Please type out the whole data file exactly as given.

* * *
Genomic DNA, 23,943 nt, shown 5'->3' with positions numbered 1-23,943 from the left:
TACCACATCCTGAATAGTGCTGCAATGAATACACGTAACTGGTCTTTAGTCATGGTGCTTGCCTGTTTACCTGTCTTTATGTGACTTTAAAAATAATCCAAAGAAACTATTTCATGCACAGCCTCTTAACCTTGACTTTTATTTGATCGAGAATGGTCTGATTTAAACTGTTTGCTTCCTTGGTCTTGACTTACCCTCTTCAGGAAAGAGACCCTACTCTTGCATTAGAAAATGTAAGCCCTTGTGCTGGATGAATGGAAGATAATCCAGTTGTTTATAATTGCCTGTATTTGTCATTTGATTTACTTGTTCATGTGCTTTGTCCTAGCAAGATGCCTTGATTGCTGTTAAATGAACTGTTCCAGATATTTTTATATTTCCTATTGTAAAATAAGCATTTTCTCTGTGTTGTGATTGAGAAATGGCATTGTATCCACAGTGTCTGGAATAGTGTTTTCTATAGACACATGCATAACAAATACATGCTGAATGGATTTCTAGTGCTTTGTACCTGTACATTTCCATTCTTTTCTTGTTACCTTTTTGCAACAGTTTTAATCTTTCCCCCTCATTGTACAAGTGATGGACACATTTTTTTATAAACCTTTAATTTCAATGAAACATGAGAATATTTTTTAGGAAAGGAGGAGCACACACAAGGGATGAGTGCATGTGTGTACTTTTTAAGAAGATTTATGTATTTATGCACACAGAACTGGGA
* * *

Genomic DNA, 23,943 nt, shown 5'->3' with positions numbered 1-23,943 from the left:
TACCACATCCTGAATAGTGCTGCAATGAATACACGTAACTGGTCTTTAGTCATGGTGCTTGCCTGTTTACCTGTCTTTATGTGACTTTAAAAATAATCCAAAGAAACTATTTCATGCACAGCCTCTTAACCTTGACTTTTATTTGATCGAGAATGGTCTGATTTAAACTGTTTGCTTCCTTGGTCTTGACTTACCCTCTTCAGGAAAGAGACCCTACTCTTGCATTAGAAAATGTAAGCCCTTGTGCTGGATGAATGGAAGATAATCCAGTTGTTTATAATTGCCTGTATTTGTCATTTGATTTACTTGTTCATGTGCTTTGTCCTAGCAAGATGCCTTGATTGCTGTTAAATGAACTGTTCCAGATATTTTTATATTTCCTATTGTAAAATAAGCATTTTCTCTGTGTTGTGATTGAGAAATGGCATTGTATCCACAGTGTCTGGAATAGTGTTTTCTATAGACACATGCATAACAAATACATGCTGAATGGATTTCTAGTGCTTTGTACCTGTACATTTCCATTCTTTTCTTGTTACCTTTTTGCAACAGTTTTAATCTTTCCCCCTCATTGTACAAGTGATGGACACATTTTTTTATAAACCTTTAATTTCAATGAAACATGAGAATATTTTTTAGGAAAGGAGGAGCACACACAAGGGATGAGTGCATGTGTGTACTTTTTAAGAAGATTTATGTATTTATGCACACAGAACTGGGA